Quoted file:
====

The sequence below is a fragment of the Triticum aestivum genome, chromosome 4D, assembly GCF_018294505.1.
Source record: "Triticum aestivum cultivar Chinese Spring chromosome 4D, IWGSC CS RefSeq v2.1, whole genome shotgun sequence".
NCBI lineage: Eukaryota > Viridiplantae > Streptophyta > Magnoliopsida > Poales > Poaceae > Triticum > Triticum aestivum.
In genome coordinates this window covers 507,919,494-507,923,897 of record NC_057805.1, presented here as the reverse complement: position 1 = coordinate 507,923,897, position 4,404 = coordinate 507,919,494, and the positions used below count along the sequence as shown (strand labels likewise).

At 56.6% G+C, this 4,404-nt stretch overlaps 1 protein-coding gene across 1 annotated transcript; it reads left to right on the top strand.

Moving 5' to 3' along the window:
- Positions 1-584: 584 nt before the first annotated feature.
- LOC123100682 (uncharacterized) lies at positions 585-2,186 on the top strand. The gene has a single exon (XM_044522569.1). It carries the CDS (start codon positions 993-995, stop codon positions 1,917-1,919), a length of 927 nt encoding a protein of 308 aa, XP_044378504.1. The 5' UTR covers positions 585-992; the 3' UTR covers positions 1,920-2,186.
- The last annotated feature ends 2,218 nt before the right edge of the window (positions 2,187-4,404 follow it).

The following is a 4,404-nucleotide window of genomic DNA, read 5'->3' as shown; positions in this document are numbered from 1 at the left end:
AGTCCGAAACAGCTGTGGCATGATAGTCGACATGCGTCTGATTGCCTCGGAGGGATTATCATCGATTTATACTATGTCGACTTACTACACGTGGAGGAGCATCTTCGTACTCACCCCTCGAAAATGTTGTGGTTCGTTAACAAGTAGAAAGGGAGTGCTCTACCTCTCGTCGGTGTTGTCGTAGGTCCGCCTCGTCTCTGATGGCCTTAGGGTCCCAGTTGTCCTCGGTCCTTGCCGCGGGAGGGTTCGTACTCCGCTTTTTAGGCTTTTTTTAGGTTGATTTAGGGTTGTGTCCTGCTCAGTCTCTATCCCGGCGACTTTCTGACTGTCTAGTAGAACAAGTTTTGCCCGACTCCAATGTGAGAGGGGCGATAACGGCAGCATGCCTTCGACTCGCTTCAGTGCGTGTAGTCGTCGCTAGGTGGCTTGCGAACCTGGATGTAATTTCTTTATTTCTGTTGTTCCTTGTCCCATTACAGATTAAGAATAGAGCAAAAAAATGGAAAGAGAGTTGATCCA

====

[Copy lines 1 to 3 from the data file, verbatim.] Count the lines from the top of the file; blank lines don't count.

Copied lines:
The sequence below is a fragment of the Triticum aestivum genome, chromosome 4D, assembly GCF_018294505.1.
Source record: "Triticum aestivum cultivar Chinese Spring chromosome 4D, IWGSC CS RefSeq v2.1, whole genome shotgun sequence".
NCBI lineage: Eukaryota > Viridiplantae > Streptophyta > Magnoliopsida > Poales > Poaceae > Triticum > Triticum aestivum.